Despite the Reagan administration's warnings of dire consequences, the Senate has disregarded the proposed defense budget and slashed authorizations significantly. The House may go even further. Barring an unforeseen international crisis or a major Soviet foreign policy blunder that galvanizes U.S. public opinion against them, these caps on U.S. defense spending are likely to be around for some time.
In January, the Reagan administration declared that 6 percent real growth in this year's defense budget was the "bottom line," below which national security would be genuinely endangered. Now, no real growth in spending looks like the "upper line." And the administration has suddenly acquiesced in this congressional imposition. Just as surprising, the secretary of defense has just announced that $4 billion in special "contingency funds" for 1985 would be sacrificed to meet congressional cuts in 1986 -- a move that no doubt will erode the administration's credibility among friends and foes alike.
The already confused atmosphere surrounding the debate over defense is made more volatile by real and inferred examples of waste, fraud, abuse and incompetence, including the famous toilet seat, actual and pending indictments of major defense corporations for outright felonies, and questions certain to be raised by the crash of a new fighter aircraft, which was recently inserted into the Air Force's budget on the grounds of substantial cost savings.
This is some way of providing for the common defense. In our preoccupation with arbitrary levels of defense spending and images of scandal or incompetence, the relationship of national security needs to military capabilities becomes obscured or ignored. It is the responsibility of government -- and that means both ongress and the executive branch -- to define and act on key defense issues in terms that can be understood by the public. This need for understanding of relevant issues becomes more essential when long-term defense spending is curtailed and tough defense decisions and tradeoffs can no longer be deferred.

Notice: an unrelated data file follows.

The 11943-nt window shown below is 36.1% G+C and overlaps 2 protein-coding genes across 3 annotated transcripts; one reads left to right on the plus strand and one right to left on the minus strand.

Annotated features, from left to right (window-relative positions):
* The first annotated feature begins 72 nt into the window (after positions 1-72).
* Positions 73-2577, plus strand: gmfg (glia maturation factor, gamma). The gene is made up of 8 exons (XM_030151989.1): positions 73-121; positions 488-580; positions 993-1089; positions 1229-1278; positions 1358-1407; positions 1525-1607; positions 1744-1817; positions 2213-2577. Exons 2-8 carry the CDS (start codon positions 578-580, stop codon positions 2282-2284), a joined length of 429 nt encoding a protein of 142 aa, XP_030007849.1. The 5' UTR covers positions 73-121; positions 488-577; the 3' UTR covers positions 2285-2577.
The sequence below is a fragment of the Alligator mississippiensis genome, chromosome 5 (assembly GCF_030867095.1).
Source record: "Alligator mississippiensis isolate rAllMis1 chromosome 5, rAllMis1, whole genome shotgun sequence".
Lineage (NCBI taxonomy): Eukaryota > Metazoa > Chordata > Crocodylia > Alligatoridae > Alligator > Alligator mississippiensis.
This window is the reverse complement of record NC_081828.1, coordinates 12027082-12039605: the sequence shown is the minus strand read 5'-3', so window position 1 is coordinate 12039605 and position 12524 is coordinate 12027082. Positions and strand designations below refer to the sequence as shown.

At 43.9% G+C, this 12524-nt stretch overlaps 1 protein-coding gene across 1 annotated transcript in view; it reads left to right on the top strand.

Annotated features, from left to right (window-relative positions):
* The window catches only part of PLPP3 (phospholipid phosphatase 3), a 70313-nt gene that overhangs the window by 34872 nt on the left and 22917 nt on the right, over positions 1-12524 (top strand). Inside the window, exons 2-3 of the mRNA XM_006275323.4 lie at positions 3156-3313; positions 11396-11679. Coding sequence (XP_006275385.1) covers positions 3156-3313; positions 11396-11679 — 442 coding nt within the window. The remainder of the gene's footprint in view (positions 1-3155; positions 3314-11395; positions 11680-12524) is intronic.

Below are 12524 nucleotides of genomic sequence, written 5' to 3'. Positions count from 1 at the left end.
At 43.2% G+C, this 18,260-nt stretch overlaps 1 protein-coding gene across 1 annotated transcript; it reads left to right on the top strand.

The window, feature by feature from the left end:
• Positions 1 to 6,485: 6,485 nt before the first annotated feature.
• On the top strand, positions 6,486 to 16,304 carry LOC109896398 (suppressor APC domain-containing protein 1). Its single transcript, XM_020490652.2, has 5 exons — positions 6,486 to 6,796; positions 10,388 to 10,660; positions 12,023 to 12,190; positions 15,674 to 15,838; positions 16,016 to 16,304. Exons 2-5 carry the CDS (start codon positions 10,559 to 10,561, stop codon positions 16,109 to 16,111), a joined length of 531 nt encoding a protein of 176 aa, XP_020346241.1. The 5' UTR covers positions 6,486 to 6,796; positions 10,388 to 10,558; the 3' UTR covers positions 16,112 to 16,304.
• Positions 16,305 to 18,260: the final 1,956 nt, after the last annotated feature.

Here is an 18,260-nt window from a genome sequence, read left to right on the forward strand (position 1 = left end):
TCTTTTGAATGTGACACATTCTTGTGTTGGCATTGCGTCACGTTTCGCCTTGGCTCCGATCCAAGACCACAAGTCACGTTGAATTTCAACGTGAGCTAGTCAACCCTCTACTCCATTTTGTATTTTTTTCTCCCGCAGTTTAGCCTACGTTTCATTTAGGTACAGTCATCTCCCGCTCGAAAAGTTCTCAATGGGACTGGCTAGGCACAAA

A one-year cut in defense can be absorbed. Beyond that, U.S. military capabilities and national security will suffer greatly if budget constraints are not handled appropriately by both Congress and the executive.
Several corrective measures are needed now:
The administration must evaluate different levels of defense spending against their likely impact on U.S. military capabilities and relate those findings to how they help or harm overall national security.
Constrained budgets mean that tough choices must be made among military capabilities. Given the recent generosity in defense budgets, these choices have been deferred. This is no longer possible.
Congress must get out of the micro-management business. Thousands of congressional staffers pore over the defense budget. The Defense Department probably spends more time responding to congressional requests for testimony and information as well as revisions to proposed defense programs than it does on strategic planning and thinking. That is wasteful. Staffs must be cut in Congress and the Pentagon, but especially on the Hill. Congress should provide broad oversight but leave detail to the Pentagon.
A blue-ribbon panel should be formed and charged with the responsibility for streamlining and improving the current weapons acquisition process. There is sufficient blame and fault spread among all parties -- ranging from some of the more ludicrous and tedious contracting regulations to outright fraud -- to warrant serious review. These faults must be corrected without delay.
For the past five years, two administrations have significantly increased defense spending. Big dollars permitted deferring tough defense choices because most projects could be funded. That condition will no longer apply. Now we must choose among them. So, too, streamlining the procurement process to remove obvious and unnecessary obstacles to efficiency and effectiveness must be accomplished. These suggestions will alleviate many of the sticking points that produce the wrong stuff.